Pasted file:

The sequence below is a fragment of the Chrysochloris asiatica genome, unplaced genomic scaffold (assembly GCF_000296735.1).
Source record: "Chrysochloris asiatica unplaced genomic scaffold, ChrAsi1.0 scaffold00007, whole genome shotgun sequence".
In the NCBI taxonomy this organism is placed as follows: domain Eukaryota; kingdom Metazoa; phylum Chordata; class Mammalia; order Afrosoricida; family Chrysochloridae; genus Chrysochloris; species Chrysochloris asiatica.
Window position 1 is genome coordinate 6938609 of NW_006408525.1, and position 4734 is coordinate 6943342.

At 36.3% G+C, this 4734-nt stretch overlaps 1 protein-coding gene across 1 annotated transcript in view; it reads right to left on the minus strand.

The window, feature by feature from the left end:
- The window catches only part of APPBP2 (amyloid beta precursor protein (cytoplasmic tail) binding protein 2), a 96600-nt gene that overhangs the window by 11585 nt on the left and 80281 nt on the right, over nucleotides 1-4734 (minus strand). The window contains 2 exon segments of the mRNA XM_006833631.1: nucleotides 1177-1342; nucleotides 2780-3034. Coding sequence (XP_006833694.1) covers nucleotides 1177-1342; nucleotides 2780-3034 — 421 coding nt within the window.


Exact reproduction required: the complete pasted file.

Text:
The sequence below is a fragment of the Chrysochloris asiatica genome, unplaced genomic scaffold (assembly GCF_000296735.1).
Source record: "Chrysochloris asiatica unplaced genomic scaffold, ChrAsi1.0 scaffold00007, whole genome shotgun sequence".
In the NCBI taxonomy this organism is placed as follows: domain Eukaryota; kingdom Metazoa; phylum Chordata; class Mammalia; order Afrosoricida; family Chrysochloridae; genus Chrysochloris; species Chrysochloris asiatica.
Window position 1 is genome coordinate 6938609 of NW_006408525.1, and position 4734 is coordinate 6943342.

At 36.3% G+C, this 4734-nt stretch overlaps 1 protein-coding gene across 1 annotated transcript in view; it reads right to left on the minus strand.

The window, feature by feature from the left end:
- The window catches only part of APPBP2 (amyloid beta precursor protein (cytoplasmic tail) binding protein 2), a 96600-nt gene that overhangs the window by 11585 nt on the left and 80281 nt on the right, over nucleotides 1-4734 (minus strand). The window contains 2 exon segments of the mRNA XM_006833631.1: nucleotides 1177-1342; nucleotides 2780-3034. Coding sequence (XP_006833694.1) covers nucleotides 1177-1342; nucleotides 2780-3034 — 421 coding nt within the window.